Finally, I've been doing some construction for the electric kart. Here's (part of) my setup out in front of my garage, earlier today. Be reminded that I'm a complete rookie when it comes down to this type of mechanical construction work shizzle.
We have decided not to break the scooter or any of its parts, we just want to use the parts in a non-destructive manner. This requires some extra creativity, but it must be possible not to break the scooter while extracting parts, get a modular system running on the kart and rebuild the scooter with the extracted parts once upon a time.
I've been welding a metal frame to hold our hub motor onto the kart, as in the next picture. This was my first time at trying to weld something useful, it looks more like diarrhea than smooth welding joints. But it sticks. The frame is pretty modular, and is easily and strongly bolted onto the kart's frame. The last job left is that I need to cut grooves in the standing bars so that the motor can rest in them. This needs to be done precisely, such that our motor's axle aligns exactly parallel with the rear axle.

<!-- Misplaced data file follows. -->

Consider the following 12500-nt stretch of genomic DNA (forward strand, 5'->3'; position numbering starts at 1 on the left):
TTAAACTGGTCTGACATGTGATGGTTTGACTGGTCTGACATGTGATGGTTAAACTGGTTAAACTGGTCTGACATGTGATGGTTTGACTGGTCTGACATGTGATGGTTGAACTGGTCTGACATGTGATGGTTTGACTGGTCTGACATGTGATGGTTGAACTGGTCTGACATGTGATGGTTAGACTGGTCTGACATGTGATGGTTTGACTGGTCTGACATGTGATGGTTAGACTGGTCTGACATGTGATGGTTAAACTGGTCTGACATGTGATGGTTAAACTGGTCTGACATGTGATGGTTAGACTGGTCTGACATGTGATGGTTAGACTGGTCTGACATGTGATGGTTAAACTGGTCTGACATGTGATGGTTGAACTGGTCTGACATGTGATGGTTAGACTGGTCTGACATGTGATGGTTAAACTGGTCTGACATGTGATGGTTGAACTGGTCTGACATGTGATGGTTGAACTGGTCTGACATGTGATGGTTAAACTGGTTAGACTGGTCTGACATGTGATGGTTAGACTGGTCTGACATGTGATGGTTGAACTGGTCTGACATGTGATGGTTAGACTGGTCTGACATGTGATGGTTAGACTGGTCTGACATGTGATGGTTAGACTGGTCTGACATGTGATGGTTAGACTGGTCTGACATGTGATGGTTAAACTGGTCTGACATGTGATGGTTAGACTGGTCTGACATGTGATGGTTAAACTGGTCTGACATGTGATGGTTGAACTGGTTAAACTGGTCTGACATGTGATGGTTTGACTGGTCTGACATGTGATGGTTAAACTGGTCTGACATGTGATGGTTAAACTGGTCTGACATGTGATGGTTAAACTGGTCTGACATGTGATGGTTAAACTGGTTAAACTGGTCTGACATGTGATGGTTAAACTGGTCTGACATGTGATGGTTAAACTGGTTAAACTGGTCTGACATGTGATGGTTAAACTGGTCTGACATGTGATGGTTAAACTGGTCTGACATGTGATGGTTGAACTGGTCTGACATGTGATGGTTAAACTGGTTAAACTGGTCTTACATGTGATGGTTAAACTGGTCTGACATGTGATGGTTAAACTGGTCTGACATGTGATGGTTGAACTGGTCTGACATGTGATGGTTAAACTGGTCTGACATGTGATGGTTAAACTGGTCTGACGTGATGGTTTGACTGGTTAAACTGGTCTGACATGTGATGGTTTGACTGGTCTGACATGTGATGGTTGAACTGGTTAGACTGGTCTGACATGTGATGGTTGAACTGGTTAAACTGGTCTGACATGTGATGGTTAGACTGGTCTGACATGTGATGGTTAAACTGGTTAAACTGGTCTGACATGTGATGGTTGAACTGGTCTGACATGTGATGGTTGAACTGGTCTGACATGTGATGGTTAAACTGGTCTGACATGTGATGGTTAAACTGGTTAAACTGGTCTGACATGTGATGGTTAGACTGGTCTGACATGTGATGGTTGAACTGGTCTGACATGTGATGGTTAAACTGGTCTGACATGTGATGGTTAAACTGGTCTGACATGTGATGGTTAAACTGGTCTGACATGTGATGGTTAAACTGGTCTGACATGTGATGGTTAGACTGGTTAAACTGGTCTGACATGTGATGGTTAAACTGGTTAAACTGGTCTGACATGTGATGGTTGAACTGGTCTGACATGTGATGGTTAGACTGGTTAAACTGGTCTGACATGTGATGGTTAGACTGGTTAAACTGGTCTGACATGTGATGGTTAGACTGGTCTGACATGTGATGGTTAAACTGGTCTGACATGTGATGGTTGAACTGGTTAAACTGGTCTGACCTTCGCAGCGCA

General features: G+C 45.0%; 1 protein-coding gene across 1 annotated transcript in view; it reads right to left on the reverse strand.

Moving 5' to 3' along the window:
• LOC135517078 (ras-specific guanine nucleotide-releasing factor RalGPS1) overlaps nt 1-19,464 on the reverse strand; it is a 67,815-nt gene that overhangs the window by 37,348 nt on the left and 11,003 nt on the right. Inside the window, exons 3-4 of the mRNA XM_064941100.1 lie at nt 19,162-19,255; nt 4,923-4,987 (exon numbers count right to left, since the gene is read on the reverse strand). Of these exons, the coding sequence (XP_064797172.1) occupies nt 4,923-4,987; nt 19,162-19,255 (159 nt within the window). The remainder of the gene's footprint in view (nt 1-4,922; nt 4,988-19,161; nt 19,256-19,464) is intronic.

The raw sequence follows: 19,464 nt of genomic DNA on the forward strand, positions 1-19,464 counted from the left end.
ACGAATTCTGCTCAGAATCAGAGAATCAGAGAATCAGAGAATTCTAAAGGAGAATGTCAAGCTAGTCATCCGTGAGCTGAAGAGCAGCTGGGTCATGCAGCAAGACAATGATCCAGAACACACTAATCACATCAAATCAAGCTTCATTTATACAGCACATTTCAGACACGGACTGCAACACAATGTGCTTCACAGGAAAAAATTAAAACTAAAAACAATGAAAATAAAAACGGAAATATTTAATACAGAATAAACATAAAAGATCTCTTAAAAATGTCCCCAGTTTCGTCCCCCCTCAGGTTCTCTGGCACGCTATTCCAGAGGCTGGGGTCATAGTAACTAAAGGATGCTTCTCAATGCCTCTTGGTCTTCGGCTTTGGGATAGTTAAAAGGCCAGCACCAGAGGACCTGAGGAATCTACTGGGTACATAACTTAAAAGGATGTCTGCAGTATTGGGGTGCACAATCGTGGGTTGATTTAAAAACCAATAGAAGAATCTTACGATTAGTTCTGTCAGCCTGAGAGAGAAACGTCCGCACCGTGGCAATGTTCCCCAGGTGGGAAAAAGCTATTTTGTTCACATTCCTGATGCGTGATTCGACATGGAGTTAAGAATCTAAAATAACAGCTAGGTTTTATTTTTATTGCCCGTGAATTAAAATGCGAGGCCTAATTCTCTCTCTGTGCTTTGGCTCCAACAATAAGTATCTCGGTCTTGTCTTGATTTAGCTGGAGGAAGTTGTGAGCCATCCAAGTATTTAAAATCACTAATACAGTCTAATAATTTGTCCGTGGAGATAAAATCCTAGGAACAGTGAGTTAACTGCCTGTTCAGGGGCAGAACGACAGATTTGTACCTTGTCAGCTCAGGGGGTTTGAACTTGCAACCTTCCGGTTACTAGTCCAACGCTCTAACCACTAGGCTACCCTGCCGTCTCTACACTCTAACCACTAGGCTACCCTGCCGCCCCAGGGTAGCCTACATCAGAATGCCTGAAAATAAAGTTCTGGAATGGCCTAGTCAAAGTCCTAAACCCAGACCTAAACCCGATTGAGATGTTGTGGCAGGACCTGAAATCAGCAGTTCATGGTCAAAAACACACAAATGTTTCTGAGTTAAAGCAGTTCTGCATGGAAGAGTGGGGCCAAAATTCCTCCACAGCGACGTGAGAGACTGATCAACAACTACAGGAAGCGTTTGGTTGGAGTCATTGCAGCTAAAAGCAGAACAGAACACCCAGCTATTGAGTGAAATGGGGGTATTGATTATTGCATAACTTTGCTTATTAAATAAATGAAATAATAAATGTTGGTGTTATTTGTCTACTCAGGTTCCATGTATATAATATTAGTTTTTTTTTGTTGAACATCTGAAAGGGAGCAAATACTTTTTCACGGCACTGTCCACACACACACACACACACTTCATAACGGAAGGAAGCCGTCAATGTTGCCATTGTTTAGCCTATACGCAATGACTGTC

Below is a picture of the motor and a sprocket that we bought from the local karting shop. With Dale's help, we found a ring that tightens perfectly around our motor's built-in drum brake (you can see the ring in the picture, separating the motor and sprocket). I'll weld (6) screw threads onto the ring, which can then be used to fasten the sprocket to the rotating engine with bolts. This seems to be the simplest and strongest solution that we can figure out. (Together with Walle and Dirk I had some discussions about other (flawed?) designs, it's now all upside-down, inside out).
I'm getting more optimistic at getting a running kart by HAR 2009.
Btw, in the process, I've been cutting/drilling/welding/burning my fingers/eyes/balls as well. Nothing lethal, so far.